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Customs, brokers, and informal sectors: a Cameroon case study

Thomas Cantens, Jonathan Kaminski, Jonathan Kaminski, Gaël Raballand () and Tchouawou Tchapa
Authors registered in the RePEc Author Service: Jonathan Kaminski

No 6788, Policy Research Working Paper Series from The World Bank

Abstract: Based on extensive interviews with informal importers and brokers in Cameroon, this paper explains why customs reform aimed at reducing fraud and corruption may be difficult to achieve. Informal traders and brokers (without licenses) follow various business models and practices, which are product-specific. Overall, what matters first are customs brokers'practices. Information asymmetries mark transactions between brokers and importers and are accompanied by misperceptions of the costs and risks of informal brokers working among informal importers. In a low-governance environment with widespread informal practices, blanket policies should be avoided in order to discourage activities of unprofessional and systematic bribe-taker brokers. It is also essential that customs officials disrupt information asymmetries and better disseminate information to informal importers on customs processes and official costs. Finally, customs should more strongly sanction some informal brokers in order to reduce collusion with some customs officers.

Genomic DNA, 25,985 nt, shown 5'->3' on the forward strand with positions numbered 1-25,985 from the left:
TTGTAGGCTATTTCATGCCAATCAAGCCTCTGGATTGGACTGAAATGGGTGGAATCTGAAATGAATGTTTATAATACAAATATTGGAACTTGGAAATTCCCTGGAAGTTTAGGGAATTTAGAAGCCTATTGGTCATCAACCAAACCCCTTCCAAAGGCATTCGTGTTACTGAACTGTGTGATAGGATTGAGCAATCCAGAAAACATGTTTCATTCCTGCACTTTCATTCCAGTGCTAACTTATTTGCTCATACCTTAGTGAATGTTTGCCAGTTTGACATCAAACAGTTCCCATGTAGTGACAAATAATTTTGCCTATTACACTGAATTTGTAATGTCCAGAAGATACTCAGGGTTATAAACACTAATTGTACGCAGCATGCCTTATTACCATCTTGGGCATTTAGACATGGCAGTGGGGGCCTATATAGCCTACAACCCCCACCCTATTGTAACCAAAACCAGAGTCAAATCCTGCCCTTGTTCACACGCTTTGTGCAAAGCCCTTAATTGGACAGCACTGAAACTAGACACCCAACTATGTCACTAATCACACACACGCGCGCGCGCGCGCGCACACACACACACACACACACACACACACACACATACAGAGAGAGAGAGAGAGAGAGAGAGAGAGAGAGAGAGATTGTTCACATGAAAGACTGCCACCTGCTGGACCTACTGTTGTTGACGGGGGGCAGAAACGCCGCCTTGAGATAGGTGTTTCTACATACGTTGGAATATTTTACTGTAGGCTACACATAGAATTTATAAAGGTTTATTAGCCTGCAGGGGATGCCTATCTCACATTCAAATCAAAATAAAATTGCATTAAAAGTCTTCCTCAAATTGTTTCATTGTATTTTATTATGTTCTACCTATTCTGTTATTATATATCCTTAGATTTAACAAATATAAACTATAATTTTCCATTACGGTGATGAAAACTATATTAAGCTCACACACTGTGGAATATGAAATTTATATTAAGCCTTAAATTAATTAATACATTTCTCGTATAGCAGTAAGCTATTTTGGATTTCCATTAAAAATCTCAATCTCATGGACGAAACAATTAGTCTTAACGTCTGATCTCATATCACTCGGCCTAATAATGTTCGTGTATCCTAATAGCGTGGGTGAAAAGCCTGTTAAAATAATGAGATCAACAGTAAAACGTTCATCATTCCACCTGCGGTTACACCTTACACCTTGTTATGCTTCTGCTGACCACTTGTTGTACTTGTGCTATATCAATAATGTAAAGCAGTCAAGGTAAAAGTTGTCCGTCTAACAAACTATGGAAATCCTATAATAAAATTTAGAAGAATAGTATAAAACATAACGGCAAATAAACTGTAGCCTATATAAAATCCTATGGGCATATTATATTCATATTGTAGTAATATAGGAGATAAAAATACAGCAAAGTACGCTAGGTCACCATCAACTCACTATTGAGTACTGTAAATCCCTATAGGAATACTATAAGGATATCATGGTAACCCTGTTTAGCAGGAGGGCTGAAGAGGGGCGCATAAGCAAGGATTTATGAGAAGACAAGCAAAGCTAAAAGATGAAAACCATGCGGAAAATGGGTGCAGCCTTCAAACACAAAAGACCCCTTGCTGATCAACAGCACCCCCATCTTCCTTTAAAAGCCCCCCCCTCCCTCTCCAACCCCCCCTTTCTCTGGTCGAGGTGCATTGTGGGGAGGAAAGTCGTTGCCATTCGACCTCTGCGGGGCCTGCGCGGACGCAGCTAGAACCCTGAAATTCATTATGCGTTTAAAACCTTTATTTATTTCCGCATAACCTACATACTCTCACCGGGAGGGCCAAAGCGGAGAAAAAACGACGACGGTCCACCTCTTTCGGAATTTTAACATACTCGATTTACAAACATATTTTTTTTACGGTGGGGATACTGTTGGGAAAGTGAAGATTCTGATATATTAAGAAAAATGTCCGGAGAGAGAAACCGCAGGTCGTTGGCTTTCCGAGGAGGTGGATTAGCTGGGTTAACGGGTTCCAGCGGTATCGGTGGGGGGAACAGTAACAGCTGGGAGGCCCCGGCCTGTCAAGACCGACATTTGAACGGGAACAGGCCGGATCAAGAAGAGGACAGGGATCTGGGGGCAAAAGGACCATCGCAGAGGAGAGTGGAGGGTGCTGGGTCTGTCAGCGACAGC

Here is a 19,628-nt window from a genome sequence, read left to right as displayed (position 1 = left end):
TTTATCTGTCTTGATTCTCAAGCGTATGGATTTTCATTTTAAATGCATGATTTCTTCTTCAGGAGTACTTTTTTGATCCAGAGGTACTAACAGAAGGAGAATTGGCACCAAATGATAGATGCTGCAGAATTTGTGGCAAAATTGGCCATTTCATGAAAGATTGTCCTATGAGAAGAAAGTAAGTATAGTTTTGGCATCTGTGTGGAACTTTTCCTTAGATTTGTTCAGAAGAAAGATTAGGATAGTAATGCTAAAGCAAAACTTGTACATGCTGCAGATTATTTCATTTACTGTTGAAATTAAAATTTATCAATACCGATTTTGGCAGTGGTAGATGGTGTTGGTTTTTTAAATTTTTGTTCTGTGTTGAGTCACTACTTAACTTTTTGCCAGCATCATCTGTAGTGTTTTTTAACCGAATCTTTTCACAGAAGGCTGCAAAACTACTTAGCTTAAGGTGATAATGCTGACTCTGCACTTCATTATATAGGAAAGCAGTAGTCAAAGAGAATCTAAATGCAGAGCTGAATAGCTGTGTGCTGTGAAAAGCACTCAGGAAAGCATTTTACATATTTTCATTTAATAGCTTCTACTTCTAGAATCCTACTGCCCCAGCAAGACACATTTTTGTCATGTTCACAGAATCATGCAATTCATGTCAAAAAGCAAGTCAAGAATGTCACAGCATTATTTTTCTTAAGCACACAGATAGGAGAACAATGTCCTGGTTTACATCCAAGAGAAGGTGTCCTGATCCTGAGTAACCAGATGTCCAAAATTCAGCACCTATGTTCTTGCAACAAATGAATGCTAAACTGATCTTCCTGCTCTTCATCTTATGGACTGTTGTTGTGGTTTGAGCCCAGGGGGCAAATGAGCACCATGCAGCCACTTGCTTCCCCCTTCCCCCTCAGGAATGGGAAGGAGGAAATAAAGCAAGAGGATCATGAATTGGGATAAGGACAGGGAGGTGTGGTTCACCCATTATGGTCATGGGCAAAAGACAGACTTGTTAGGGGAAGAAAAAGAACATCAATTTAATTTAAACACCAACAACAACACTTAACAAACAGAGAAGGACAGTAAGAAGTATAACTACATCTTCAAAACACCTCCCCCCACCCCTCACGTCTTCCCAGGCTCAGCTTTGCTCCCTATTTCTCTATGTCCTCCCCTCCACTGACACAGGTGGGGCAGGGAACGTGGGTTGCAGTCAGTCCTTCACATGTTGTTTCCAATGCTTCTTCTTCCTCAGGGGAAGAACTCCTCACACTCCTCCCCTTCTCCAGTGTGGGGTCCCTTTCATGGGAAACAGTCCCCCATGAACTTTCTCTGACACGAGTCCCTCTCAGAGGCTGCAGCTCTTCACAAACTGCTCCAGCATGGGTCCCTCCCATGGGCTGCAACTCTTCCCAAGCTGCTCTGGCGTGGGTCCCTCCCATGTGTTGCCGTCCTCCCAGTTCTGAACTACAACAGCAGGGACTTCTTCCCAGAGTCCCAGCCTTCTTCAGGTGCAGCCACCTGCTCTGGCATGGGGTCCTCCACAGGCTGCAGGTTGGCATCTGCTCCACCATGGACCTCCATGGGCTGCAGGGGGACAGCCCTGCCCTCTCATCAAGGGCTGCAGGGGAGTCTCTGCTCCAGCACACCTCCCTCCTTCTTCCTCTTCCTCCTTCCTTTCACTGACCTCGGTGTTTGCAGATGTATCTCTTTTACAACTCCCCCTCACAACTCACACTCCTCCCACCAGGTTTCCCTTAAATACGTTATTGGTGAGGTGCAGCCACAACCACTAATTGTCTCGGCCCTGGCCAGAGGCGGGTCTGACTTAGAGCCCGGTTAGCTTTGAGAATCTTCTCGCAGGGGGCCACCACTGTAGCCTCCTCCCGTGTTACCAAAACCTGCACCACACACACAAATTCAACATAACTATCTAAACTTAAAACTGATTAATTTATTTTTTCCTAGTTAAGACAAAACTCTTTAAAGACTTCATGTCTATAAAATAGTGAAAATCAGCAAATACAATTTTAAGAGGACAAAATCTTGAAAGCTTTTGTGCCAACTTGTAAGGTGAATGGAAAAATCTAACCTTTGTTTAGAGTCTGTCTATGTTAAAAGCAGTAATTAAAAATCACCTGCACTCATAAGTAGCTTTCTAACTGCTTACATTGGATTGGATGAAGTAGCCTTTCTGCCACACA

Keywords: Debt Markets; E-Business; Transport Economics Policy&Planning; Customs and Trade; Financial Intermediation (search for similar items in EconPapers)
Date: 2014-02-01
New Economics Papers: this item is included in nep-afr and nep-iue
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